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Shadow DOM components

Shadow DOMs are part of the native web component tooling. They provide an area on the page which is isolated from the rest of the page. They don't inherit much CSS from the main page, and you cannot easily select elements inside the shadow DOM area from outside.

You mainly only need to use them when you need isolated CSS. This is great if you want to build a re-usable component that will work on any web page. You can even give a shadow DOM area its own stylesheet.

In native terms, a shadow DOM can be attached to an element on the page. It creates a shadow DOM area inside the host element. Any one element can contain other elements inside it, including a shadow DOM area, but it can only have one of these shadow DOM areas attached. Essentially, each shadow DOM area has its own host element.

In Active CSS, creating a shadow DOM component is as simple as adding the option shadow to a component.

This will turn it into a shadow DOM area.

Example of a shadow DOM component with its own stylesheet:

body:init {
render: "{|helloWorld}";
}

@component helloWorld shadow {
html {
<link rel="stylesheet" href="/css/myShadowStylesheet.css">
<p>Well, hello!</p>
}
}

Shadow DOM components automatically have a strictlyPrivateEvents scope option so you don't have to type it, because elements in shadow DOM areas natively have their own DOM which is separate from the main document DOM.

Everything else in Active CSS regarding components should work exactly the same way for shadow DOM components as non-shadow DOM components.

Variable use in components is a completely separate scoping issue in Active CSS and has its own rules and has nothing to do with whether or not a component is in a shadow DOM area or not.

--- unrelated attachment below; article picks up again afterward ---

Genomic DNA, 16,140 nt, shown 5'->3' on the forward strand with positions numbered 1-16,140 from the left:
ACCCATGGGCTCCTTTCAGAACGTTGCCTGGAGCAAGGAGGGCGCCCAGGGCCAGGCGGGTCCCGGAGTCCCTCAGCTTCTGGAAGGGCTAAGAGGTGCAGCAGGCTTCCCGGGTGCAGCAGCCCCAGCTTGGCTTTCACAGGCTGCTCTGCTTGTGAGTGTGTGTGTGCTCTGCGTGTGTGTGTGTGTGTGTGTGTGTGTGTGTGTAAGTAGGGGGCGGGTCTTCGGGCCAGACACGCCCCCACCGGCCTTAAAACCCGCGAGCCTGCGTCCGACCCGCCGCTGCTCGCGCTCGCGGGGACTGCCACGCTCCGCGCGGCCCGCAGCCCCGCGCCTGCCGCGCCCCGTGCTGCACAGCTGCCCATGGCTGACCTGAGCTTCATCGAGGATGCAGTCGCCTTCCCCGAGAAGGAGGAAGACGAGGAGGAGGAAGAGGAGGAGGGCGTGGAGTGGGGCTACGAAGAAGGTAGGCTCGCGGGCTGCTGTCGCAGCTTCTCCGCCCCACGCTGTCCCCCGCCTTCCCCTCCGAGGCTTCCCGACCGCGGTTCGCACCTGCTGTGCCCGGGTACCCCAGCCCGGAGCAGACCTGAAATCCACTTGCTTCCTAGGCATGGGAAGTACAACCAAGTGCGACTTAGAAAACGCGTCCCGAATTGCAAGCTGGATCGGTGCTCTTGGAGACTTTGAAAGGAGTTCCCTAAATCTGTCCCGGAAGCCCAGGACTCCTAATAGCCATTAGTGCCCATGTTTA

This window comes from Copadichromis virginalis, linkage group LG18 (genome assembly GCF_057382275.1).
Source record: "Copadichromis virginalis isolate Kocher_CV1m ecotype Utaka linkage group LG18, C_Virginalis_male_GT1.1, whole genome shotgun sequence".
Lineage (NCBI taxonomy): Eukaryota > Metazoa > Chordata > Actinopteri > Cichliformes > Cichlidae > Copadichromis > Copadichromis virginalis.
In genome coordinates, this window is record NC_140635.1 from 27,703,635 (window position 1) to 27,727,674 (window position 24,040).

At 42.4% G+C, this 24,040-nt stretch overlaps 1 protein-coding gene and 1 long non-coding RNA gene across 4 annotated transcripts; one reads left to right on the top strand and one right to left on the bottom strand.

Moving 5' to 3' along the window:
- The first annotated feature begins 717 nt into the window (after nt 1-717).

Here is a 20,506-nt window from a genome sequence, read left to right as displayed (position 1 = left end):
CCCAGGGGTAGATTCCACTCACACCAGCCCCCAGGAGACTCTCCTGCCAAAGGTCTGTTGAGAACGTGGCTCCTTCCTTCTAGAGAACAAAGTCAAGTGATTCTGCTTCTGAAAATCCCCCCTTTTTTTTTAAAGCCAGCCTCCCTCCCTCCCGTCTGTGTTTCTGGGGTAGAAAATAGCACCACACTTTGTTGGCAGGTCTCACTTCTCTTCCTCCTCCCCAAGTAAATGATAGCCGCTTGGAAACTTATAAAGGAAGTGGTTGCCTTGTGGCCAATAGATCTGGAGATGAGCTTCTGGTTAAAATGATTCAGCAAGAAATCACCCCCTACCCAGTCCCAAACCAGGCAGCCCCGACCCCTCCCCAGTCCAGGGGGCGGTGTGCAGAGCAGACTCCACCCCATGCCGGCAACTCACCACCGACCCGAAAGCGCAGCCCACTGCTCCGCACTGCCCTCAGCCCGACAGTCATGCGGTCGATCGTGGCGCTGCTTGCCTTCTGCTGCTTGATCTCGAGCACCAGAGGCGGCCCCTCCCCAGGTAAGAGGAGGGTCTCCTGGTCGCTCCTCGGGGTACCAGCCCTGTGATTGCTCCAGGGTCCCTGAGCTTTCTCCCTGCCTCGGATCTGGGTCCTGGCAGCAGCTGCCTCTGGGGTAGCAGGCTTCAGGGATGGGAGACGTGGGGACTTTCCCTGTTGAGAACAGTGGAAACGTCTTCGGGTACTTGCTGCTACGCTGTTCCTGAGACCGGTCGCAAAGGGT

Using inline styles in a shadow DOM component

If you are using inline Active CSS - ie. you are inserting Active CSS onto the page with <style type="text/acss"></style>, then you cannot use the <style> tag again inside as it will not render correctly in the browser. In this scenario use the tag <acss-style></acss-style>. It's a workaround so that inline Active CSS can work.

For config that is loaded normally, you can use the regular <style></style> tags in your component for your inline CSS styles like usual HTML.

Open or Closed Shadow DOM components

With shadow DOMs, there is a native optional setting to set the shadow DOM as open or closed. From the Google reference site: "There's another flavor of shadow DOM called 'closed' mode. When you create a closed shadow tree, outside JavaScript won't be able to access the internal DOM of your component."

https://developers.google.com/web/fundamentals/web-components/shadowdom

The default option (if no option is specified) is the open option. If you want closed, use the closed option on the @component line.

Does it matter? Most of the time, probably not. It depends whether you want outside JavaScript to be able to get into your shadow DOM component or not.

Active CSS will work with the events written for your component regardless of the open/closed external state set for the shadow DOM.